John L. Lewis

By: Sean McKay





John L. Lewis led a life that was devoted to the UMWA.  He was viewed as a giant among American leaders in the first half of the twentieth century, regularly advising presidents and challenging America's corporate leaders (5).  All of this fighting led him to becoming one of the most prestigious presidents the UMWA has ever had.

John Llewellyn Lewis was born in Iowa on February 12, 1880 as the son of immigrants from Wales (1).  At the ripe age of fifteen he found his work as a miner in Illinois.  He later joined the United Mine Workers of America (UMWA), but nobody realized how strong of a leader he would become for the UMWA.  Although his first leadership role in the UMWA was being elected as the branch secretary (1).

In 1911 Lewis left the mines to become an organizer for the American Federation of Labour (AFL).  Then in 1917 John L. Lewis was named the vice president of the UMWA (1).  Suddenly in 1919 Lewis became acting president of the UMWA due to ill-health preventing the present president, Frank Hayes, from fulfilling his duties in office (3).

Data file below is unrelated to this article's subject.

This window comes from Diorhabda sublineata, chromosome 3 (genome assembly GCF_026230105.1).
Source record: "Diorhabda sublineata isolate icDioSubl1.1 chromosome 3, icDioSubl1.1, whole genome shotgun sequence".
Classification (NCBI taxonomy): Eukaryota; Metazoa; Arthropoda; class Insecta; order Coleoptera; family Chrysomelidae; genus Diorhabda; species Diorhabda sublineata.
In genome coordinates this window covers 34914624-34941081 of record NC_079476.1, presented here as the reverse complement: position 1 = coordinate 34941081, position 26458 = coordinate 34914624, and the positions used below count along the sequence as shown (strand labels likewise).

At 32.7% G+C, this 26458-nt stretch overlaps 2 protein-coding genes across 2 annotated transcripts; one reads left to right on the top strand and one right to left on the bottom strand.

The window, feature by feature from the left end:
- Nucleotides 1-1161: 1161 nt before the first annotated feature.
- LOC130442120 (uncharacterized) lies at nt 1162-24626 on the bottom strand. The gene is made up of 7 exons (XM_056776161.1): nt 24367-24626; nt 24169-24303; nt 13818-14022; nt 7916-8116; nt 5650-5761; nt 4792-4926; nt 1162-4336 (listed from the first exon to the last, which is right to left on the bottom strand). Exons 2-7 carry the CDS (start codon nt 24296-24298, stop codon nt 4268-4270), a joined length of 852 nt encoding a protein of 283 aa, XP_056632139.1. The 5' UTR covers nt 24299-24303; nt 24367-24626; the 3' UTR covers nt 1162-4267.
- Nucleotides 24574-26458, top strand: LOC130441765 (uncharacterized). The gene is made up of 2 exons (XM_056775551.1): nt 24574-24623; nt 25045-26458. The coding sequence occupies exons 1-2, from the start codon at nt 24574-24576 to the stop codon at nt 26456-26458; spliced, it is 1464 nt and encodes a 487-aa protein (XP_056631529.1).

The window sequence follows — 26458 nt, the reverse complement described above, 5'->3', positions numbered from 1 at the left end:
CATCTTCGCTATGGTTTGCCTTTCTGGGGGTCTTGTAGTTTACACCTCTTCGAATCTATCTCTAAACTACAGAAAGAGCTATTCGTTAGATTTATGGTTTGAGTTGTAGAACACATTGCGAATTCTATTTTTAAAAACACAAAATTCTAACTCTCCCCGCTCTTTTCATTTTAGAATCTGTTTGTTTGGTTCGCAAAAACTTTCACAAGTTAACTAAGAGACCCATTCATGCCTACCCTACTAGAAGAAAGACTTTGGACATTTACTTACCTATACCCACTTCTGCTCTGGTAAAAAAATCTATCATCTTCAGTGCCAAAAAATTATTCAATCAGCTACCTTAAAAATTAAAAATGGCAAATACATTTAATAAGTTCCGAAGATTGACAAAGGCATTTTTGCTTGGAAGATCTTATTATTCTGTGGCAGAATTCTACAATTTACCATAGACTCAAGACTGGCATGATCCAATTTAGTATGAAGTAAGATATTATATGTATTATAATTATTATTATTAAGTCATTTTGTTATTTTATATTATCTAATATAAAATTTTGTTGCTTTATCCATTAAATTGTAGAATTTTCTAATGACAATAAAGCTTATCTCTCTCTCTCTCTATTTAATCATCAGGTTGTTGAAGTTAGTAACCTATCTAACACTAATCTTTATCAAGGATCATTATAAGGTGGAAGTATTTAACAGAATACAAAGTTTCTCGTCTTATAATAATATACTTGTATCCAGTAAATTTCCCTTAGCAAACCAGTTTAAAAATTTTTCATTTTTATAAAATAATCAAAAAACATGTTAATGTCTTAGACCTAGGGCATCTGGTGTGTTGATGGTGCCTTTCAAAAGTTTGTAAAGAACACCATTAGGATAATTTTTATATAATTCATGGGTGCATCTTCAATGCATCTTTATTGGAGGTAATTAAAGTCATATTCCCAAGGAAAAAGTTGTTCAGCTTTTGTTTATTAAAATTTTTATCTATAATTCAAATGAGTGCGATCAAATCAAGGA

Due to Frank Hayes's health never returning, John L. Lewis was elected president in 1920 where he would remain for the next 40 years, when mass changes in not only the UMWA but in the United States would occur.   Lewis not only wanted to be the president of the UMWA but he attempted to become the president of the American Federation of Labour but failed in 1921 while running against Samuel Gompers (1).

The 1930's would turn out to be the first big test for John L. Lewis as president of the UMWA. With growing unemployment, membership of the UMWA fell from 500,000 to less than 100,000 in the 1930's due to the great depression (1).  Lewis felt he had a solution to all of this and in 1935 Lewis joined with the heads of seven other unions to form the Congress of Industrial Organizations (CIO).  Lewis would become president and over the next few years attempted to organize workers in the new mass production industries (1).  Lewis's strategy worked and became very successful and by 1937 the CIO had more members than the American Federation of Labour.  His work to organize the country's industrial workers through the CIO in the 1930's helped raise the standards for millions of American families.  In the first year of the CIO wages were raised by over a billions dollars (5).